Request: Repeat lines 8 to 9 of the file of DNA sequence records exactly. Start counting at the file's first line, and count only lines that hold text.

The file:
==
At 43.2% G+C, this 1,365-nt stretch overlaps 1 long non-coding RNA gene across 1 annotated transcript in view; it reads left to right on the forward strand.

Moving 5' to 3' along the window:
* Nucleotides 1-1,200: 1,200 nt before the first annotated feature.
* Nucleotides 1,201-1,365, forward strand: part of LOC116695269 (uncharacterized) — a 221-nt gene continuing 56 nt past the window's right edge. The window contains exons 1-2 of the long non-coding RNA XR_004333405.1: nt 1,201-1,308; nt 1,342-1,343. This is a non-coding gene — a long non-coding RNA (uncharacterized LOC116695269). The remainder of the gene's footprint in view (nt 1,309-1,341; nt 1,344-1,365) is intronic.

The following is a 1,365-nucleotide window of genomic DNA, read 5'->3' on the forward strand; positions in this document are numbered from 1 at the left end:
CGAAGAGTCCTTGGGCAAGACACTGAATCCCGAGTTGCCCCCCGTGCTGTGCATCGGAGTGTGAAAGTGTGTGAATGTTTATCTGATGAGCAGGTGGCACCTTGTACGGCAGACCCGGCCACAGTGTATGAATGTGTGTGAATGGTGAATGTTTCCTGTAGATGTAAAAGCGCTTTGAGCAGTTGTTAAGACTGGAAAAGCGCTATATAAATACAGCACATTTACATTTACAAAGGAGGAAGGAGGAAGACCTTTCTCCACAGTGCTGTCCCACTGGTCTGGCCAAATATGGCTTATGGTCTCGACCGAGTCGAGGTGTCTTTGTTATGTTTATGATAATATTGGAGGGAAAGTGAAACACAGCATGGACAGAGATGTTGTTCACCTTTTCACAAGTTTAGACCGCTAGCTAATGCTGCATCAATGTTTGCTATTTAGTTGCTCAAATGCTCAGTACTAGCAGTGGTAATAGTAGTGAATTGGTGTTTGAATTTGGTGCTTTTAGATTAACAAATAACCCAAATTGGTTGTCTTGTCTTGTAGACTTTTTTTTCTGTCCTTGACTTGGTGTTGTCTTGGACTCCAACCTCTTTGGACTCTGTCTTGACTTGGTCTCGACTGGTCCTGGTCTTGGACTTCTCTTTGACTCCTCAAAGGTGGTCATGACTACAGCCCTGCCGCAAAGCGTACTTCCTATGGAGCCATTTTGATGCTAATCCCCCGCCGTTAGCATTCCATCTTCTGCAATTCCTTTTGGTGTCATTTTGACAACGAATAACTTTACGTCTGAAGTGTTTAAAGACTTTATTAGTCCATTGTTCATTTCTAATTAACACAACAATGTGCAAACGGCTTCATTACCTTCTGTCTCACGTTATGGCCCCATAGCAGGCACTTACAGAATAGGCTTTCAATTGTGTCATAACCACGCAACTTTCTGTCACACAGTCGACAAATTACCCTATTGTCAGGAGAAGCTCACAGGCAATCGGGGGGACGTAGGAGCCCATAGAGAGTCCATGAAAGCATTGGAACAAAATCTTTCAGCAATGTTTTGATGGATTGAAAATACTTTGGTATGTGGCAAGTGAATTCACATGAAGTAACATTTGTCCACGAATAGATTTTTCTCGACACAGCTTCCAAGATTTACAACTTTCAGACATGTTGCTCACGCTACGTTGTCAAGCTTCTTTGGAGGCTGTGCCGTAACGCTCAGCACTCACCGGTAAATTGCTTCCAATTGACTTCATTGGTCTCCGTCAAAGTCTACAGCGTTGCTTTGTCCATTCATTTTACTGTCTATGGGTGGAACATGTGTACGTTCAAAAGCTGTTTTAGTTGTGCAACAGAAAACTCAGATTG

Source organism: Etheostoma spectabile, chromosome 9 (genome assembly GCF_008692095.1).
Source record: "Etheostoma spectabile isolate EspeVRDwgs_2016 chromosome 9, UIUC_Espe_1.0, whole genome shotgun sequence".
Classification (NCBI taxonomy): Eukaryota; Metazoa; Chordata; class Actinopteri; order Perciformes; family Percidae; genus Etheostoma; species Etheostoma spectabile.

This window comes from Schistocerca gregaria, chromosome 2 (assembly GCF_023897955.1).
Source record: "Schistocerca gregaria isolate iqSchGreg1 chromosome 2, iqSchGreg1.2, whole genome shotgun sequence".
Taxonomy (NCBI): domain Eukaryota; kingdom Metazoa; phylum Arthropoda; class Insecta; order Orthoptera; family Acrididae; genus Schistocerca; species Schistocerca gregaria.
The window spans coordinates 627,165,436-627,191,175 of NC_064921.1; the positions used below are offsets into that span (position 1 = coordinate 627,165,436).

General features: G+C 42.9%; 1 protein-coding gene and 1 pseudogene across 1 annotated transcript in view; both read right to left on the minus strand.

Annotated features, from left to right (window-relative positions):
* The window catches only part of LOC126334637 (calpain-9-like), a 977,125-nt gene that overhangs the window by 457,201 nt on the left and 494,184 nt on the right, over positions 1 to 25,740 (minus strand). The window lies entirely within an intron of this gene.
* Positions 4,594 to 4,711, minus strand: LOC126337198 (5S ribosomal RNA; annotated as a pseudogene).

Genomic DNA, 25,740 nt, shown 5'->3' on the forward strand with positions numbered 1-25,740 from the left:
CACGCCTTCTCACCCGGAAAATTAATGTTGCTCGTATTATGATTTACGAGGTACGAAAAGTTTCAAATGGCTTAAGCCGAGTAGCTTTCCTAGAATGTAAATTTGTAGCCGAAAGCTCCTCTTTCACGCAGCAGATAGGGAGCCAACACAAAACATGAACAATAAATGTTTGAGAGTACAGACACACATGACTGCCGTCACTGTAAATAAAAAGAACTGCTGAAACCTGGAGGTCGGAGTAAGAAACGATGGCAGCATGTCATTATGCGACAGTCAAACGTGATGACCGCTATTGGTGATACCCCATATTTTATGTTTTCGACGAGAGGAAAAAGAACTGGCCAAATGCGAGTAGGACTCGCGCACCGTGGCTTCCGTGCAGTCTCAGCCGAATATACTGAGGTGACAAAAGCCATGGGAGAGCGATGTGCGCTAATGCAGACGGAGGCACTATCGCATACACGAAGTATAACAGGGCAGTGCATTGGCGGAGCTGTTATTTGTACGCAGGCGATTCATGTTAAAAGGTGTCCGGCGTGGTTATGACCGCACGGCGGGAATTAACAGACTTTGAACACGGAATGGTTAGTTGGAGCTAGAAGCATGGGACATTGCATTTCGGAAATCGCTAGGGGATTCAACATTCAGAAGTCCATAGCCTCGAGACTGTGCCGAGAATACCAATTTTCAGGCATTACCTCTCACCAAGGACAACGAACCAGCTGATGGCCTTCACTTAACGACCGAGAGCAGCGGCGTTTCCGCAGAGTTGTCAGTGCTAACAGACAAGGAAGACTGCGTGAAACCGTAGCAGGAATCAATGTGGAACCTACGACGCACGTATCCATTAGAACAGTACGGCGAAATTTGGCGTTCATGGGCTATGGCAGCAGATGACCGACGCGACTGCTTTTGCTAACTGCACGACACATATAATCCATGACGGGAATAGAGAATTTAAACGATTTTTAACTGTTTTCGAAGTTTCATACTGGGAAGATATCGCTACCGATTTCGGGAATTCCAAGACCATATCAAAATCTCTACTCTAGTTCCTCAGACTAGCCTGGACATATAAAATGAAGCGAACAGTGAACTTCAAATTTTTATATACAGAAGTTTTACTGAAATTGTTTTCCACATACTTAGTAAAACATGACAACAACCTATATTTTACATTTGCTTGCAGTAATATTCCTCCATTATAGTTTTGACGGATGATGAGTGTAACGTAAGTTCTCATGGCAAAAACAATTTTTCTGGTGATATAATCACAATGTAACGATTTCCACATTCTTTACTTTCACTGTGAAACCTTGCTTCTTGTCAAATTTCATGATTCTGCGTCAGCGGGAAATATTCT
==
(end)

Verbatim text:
Source record: "Etheostoma spectabile isolate EspeVRDwgs_2016 chromosome 9, UIUC_Espe_1.0, whole genome shotgun sequence".
Classification (NCBI taxonomy): Eukaryota; Metazoa; Chordata; class Actinopteri; order Perciformes; family Percidae; genus Etheostoma; species Etheostoma spectabile.